Sunday, 30 July 2017

Is Time Light Or Heavy?

"Everard climbed weakly aboard the hopper. And when he got off again, a decade had passed."
-Poul Anderson, "Time Patrol" IN Anderson, Time Patrol (Riverdale, NY, 2006), pp. 1-53 AT p. 53.

I have quoted this conclusion to the first Time Patrol story several times before. See here. Everard has time travelled forward a decade and also feels the weight of time. So time can be heavy.

"And so my mind came round to the business of stopping.
"The peculiar risk lay in the possibility of my finding some substance in the space which I, or the machine, occupied. So long as I travelled at a high velocity through time, that scarcely mattered: I was, so to speak, attenuated - was slipping like a vapour through the interstices of intervening substances!"
-HG Wells, The Time Machine (London, 1973), Chapter 4, p. 26.

In Wells' account, a traveller through time, if not time itself, has such a high velocity that he is attentuated, vaporous, slipping through the intervening spaces (see here) of substances. When he departs into time, he is ghostly, indistinct and transparent. See here. When the outer narrator touches the substantial-looking Time Machine, it sways like a branch in the wind and he is exremely startled by its instability. (Chapter 16, p. 99)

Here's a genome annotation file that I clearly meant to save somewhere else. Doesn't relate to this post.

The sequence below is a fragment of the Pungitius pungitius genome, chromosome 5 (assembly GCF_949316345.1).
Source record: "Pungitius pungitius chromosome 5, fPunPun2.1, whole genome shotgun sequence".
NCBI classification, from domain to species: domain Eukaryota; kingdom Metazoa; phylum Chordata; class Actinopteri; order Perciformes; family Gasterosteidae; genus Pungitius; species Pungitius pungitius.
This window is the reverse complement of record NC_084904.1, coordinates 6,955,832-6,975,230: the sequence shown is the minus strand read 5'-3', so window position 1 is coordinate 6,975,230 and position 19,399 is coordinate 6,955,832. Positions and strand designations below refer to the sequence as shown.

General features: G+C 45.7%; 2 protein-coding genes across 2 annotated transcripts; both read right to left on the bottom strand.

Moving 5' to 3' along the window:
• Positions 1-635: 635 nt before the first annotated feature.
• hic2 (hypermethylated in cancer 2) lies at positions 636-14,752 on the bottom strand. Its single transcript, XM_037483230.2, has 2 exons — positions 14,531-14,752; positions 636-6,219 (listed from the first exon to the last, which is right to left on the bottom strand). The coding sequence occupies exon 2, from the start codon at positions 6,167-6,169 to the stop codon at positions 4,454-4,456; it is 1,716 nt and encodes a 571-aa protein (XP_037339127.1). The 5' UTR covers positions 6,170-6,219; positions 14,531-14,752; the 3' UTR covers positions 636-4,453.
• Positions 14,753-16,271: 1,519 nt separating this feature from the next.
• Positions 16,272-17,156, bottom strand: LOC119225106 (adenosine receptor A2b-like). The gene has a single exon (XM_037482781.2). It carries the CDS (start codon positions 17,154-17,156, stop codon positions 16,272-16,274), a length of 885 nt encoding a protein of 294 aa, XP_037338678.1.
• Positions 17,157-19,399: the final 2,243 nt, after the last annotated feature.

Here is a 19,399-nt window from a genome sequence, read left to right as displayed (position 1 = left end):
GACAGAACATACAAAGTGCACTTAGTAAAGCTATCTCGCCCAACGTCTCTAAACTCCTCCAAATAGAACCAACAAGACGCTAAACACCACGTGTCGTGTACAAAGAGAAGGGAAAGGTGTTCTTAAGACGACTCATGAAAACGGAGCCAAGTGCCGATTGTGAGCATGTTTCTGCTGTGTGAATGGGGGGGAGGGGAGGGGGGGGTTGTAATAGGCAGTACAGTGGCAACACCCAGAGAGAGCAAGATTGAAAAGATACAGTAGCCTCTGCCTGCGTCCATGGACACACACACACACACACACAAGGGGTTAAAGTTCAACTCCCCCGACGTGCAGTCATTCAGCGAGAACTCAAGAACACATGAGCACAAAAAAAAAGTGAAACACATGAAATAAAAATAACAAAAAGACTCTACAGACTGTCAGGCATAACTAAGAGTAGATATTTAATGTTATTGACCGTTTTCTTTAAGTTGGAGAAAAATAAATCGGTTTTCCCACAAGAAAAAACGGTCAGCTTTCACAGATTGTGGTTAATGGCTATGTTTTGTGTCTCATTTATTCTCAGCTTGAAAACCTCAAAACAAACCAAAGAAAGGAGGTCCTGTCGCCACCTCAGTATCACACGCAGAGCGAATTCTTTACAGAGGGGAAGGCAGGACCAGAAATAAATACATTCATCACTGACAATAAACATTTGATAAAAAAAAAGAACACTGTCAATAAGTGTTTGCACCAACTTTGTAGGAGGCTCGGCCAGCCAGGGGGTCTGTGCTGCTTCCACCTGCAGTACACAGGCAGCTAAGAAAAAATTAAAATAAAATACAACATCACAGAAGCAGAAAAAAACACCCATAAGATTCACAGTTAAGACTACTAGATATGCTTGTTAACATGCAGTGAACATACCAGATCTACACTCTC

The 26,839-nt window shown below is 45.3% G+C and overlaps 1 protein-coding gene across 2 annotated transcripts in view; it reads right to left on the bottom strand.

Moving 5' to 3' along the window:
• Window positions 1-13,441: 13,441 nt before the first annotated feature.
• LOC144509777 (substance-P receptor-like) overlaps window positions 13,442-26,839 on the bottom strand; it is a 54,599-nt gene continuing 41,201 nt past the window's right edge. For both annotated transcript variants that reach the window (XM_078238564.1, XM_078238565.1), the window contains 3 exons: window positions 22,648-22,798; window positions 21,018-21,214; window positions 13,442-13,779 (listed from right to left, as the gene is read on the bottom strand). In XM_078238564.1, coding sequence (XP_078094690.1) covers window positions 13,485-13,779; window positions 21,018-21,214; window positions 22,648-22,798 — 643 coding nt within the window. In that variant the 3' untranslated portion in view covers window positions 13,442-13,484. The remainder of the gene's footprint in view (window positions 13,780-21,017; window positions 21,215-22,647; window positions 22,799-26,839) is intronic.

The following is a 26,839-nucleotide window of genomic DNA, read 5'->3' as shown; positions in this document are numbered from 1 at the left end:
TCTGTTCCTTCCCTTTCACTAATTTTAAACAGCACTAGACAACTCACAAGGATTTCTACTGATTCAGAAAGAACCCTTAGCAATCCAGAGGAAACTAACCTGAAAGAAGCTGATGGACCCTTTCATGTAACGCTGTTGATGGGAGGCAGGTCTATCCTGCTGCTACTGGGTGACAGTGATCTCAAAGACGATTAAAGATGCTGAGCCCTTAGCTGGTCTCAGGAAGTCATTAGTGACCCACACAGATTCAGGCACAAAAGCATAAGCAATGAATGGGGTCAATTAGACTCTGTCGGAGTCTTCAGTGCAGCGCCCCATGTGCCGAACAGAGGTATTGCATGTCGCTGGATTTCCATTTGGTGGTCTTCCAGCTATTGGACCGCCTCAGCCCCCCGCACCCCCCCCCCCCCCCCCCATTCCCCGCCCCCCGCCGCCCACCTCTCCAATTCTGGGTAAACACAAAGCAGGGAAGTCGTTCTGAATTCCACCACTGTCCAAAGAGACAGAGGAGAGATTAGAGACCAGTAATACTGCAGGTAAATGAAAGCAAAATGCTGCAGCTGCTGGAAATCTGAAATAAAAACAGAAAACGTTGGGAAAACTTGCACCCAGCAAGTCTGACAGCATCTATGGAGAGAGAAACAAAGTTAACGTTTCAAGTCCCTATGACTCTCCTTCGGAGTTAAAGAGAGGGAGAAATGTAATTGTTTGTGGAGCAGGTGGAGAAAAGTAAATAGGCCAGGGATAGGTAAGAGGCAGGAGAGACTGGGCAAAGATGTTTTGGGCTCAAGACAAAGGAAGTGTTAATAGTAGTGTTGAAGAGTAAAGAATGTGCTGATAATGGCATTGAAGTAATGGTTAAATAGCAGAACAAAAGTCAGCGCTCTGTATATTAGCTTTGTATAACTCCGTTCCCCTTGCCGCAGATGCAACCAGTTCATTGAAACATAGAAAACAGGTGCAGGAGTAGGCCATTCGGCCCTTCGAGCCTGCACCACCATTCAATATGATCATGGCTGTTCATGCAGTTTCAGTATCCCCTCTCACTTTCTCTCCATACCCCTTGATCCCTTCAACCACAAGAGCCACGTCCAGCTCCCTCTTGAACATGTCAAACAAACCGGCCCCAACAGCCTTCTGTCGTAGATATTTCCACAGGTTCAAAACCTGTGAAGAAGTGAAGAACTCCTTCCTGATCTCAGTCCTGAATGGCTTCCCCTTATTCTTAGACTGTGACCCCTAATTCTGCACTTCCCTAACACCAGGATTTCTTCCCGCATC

Is that a hint that time travel threatens the stability of reality  - or instead that the Time Traveller's story is itself insubstantial?

1 comment:

Sean M. Brooks said...

Kaor, Paul!

Of course it was MEETING the Danellian when and where he had which explains why Manse Everard felt so shaky, even stunned feeling.

The fact the Time Machine felt so light and insubstantial could indeed be a hint that reality is not stable, but CHAOTIC, to use a term found in Anderson's THE SHIELD OF TIME.